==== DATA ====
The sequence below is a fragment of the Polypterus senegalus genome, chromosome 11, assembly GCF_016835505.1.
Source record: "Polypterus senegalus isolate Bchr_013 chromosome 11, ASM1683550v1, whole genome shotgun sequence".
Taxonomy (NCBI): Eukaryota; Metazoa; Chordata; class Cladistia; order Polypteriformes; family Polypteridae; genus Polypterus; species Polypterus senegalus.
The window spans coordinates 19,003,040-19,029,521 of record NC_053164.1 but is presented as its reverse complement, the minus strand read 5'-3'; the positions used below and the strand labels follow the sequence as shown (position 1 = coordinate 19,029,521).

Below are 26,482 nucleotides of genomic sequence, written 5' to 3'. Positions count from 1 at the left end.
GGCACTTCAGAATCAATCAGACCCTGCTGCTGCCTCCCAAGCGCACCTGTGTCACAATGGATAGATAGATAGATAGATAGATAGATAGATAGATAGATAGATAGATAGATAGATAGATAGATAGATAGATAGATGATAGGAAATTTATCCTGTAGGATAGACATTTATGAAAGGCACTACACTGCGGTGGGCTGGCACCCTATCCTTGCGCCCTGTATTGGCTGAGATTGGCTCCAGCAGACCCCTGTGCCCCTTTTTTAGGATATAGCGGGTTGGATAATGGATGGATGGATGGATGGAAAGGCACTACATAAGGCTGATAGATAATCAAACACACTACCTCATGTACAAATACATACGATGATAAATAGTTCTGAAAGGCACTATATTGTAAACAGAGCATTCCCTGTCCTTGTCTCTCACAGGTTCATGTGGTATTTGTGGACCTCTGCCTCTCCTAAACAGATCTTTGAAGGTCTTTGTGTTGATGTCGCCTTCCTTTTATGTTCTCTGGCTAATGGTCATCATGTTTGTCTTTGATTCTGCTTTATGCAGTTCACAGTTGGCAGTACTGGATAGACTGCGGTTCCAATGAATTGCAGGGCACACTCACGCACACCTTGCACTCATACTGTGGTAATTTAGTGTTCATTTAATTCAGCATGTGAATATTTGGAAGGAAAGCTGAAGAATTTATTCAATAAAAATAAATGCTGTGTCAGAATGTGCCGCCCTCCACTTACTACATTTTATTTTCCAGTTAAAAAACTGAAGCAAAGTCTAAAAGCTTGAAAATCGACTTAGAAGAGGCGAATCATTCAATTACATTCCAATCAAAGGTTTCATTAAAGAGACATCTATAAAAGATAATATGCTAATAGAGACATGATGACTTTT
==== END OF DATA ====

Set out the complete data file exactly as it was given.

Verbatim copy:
The sequence below is a fragment of the Polypterus senegalus genome, chromosome 11, assembly GCF_016835505.1.
Source record: "Polypterus senegalus isolate Bchr_013 chromosome 11, ASM1683550v1, whole genome shotgun sequence".
Taxonomy (NCBI): Eukaryota; Metazoa; Chordata; class Cladistia; order Polypteriformes; family Polypteridae; genus Polypterus; species Polypterus senegalus.
The window spans coordinates 19,003,040-19,029,521 of record NC_053164.1 but is presented as its reverse complement, the minus strand read 5'-3'; the positions used below and the strand labels follow the sequence as shown (position 1 = coordinate 19,029,521).

Below are 26,482 nucleotides of genomic sequence, written 5' to 3'. Positions count from 1 at the left end.
GGCACTTCAGAATCAATCAGACCCTGCTGCTGCCTCCCAAGCGCACCTGTGTCACAATGGATAGATAGATAGATAGATAGATAGATAGATAGATAGATAGATAGATAGATAGATAGATAGATAGATAGATAGATGATAGGAAATTTATCCTGTAGGATAGACATTTATGAAAGGCACTACACTGCGGTGGGCTGGCACCCTATCCTTGCGCCCTGTATTGGCTGAGATTGGCTCCAGCAGACCCCTGTGCCCCTTTTTTAGGATATAGCGGGTTGGATAATGGATGGATGGATGGATGGAAAGGCACTACATAAGGCTGATAGATAATCAAACACACTACCTCATGTACAAATACATACGATGATAAATAGTTCTGAAAGGCACTATATTGTAAACAGAGCATTCCCTGTCCTTGTCTCTCACAGGTTCATGTGGTATTTGTGGACCTCTGCCTCTCCTAAACAGATCTTTGAAGGTCTTTGTGTTGATGTCGCCTTCCTTTTATGTTCTCTGGCTAATGGTCATCATGTTTGTCTTTGATTCTGCTTTATGCAGTTCACAGTTGGCAGTACTGGATAGACTGCGGTTCCAATGAATTGCAGGGCACACTCACGCACACCTTGCACTCATACTGTGGTAATTTAGTGTTCATTTAATTCAGCATGTGAATATTTGGAAGGAAAGCTGAAGAATTTATTCAATAAAAATAAATGCTGTGTCAGAATGTGCCGCCCTCCACTTACTACATTTTATTTTCCAGTTAAAAAACTGAAGCAAAGTCTAAAAGCTTGAAAATCGACTTAGAAGAGGCGAATCATTCAATTACATTCCAATCAAAGGTTTCATTAAAGAGACATCTATAAAAGATAATATGCTAATAGAGACATGATGACTTTT